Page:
One way of dealing with trauma is to try and block out what happened by keeping busy with work and hobbies and avoiding anything which might trigger memories such as certain places and people. Sufferers might isolate themselves from family and friends who could then feel excluded.
Physical symptoms of Post Traumatic Stress Disorder include stomach upsets, aches and pains, headaches and the effects of not having sufficient sleep.
Counselling for PTSD - Post Traumatic Stress Disorder
Talking about what happened can bring some relief and clients may need to do this over and over again. Professional counsellors are prepared to listen as many times as is necessary. Counsellors and psychotherapists in Britain are required to have professional supervision which enables them to deal with their own reactions to hearing about traumatic incidents.
During counselling clients can work with any uncomfortable feelings which are now affecting them including guilt and anger. They can begin to make some sense of what happened and how they might come to terms with it.
Bereavement counselling might be needed. For example victims of torture may have also witnessed the death of family members and friends. Clients who have experienced trauma are often more aware of their own mortality and may want to work with associated feelings and fears.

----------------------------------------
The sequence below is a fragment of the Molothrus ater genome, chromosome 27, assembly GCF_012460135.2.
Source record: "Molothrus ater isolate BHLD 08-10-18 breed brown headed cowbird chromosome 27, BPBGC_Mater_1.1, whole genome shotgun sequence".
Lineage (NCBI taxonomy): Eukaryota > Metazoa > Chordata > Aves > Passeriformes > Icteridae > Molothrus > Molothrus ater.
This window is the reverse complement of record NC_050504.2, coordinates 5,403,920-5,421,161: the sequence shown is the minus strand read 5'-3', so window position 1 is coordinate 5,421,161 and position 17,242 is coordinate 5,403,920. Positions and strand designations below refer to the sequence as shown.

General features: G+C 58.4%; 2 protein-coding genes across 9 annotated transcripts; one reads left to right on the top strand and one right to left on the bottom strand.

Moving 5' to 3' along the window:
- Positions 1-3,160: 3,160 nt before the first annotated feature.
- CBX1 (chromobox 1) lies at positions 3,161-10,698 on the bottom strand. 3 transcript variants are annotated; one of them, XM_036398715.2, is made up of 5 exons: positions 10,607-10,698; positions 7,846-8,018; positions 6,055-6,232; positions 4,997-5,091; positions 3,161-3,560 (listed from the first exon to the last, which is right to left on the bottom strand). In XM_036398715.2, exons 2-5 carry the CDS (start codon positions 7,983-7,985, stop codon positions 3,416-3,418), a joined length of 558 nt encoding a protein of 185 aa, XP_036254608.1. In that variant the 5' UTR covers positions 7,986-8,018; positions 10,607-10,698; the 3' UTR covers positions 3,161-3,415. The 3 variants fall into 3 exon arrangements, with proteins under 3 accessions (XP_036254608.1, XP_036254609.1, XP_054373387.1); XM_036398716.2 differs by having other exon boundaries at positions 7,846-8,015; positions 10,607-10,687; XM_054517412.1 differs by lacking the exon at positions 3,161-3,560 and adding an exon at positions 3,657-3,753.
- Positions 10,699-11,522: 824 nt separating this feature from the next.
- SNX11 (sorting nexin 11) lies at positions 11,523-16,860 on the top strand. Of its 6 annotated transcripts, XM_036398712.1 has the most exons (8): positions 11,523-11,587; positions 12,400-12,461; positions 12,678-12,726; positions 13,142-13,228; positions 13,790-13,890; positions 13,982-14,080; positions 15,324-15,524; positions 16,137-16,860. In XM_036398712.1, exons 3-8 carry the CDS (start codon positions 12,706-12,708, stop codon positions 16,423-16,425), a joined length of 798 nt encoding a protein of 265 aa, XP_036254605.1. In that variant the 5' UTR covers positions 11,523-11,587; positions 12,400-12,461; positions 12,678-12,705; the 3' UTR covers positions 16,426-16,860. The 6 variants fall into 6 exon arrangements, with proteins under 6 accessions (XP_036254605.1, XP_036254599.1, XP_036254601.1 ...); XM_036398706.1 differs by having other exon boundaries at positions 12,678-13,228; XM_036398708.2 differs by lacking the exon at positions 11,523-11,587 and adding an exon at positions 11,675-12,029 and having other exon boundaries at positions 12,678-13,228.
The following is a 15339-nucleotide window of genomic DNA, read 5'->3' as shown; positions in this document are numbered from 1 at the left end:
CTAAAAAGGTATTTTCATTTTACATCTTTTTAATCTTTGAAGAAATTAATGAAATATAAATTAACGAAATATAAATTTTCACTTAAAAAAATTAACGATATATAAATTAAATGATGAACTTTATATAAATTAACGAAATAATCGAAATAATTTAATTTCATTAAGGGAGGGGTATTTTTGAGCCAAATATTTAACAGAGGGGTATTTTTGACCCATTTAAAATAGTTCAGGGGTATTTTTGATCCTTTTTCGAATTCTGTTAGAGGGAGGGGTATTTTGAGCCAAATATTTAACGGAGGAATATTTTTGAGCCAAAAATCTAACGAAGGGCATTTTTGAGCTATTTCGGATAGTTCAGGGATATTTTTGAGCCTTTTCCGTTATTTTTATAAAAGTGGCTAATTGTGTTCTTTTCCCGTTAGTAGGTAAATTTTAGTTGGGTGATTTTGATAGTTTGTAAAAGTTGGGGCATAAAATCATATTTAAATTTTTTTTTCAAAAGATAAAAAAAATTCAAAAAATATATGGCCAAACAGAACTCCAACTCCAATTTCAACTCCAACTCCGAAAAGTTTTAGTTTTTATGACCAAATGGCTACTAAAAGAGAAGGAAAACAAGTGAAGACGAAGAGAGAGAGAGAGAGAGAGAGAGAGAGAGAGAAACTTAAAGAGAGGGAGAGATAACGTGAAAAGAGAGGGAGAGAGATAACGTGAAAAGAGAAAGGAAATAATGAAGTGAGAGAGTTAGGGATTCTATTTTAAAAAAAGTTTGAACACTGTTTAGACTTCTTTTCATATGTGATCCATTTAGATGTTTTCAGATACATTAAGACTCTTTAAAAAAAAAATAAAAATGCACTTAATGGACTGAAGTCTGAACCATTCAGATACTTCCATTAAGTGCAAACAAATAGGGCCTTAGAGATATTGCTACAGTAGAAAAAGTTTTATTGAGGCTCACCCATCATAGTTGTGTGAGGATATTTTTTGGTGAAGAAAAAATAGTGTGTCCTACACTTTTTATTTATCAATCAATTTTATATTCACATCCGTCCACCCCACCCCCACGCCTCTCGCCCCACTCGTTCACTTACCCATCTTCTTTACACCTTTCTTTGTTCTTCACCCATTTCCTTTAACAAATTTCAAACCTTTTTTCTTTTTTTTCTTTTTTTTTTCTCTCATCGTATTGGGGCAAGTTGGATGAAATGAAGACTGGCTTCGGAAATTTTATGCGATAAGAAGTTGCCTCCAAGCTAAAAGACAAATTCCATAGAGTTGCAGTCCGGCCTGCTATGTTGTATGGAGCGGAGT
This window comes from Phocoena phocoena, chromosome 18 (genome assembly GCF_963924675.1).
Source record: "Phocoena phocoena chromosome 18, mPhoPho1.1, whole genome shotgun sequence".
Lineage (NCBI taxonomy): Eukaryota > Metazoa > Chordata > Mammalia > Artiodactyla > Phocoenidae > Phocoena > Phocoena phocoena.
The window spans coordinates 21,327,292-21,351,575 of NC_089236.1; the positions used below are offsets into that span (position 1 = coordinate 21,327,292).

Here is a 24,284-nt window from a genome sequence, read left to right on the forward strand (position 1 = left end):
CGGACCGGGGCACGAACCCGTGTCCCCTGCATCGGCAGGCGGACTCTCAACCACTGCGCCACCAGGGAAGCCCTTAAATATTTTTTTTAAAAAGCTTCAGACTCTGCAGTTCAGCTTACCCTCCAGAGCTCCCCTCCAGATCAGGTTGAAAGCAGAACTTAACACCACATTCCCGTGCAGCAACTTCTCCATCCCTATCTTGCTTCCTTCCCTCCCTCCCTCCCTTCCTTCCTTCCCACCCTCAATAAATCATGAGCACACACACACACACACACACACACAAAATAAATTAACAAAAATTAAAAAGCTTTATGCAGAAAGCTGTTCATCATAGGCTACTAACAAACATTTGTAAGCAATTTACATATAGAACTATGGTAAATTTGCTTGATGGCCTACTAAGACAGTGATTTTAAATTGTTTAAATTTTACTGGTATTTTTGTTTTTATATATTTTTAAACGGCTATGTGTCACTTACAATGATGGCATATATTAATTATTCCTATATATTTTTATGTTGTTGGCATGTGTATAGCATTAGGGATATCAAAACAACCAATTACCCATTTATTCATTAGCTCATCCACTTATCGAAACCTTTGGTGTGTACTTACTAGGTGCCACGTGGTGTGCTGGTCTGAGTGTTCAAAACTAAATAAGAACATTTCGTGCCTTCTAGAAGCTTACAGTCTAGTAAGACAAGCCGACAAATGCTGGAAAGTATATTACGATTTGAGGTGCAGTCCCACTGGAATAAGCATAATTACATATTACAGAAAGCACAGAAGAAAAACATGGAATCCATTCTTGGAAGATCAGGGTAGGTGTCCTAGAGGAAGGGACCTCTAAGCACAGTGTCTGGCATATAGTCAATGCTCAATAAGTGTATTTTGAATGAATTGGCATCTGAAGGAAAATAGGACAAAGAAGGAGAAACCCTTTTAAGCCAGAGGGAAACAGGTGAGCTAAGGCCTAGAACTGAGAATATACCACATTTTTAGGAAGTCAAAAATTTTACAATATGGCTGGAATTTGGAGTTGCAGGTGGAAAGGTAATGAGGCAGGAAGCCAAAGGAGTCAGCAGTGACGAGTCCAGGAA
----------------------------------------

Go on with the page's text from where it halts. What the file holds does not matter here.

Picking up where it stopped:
Trauma can affect the sufferer’s sense of safety. Some people find that they have become nervous and jumpy. Depending upon the incident sufferers may now be wary or frightened of strangers and afraid of everyday activities such as using public transport and crossing a road. This can be experienced as a loss of self or a change in personality the client is no longer the person who used to freely go about their daily life. Counselling can support the client in regaining a sense of self and in becoming more trusting and confident.
National Center for PTSD www.ptsd.va.gov
I Can’t Get Over It: A Handbook for Trauma Survivors by A Matsakis (1996)2nd Ed. New Harbinger Publications
Waking the Tiger: Healing Trauma by P.A Levine (1997) California: North Atlantic Books
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Counselling for Abuse
Types of Abuse
Childhood abuse can be physical, emotional, or both.
Children who are not given adequate food, warmth, clean clothes and medical attention are probably suffering physical neglect.
Children who are not loved, cuddled and spoken to with kindness, warmth and affection are probably suffering emotional neglect.
Children who are not given a suitable education that meets their abilities and needs are probably being neglected educationally.
Physical Abuse is to do with causing physical harm.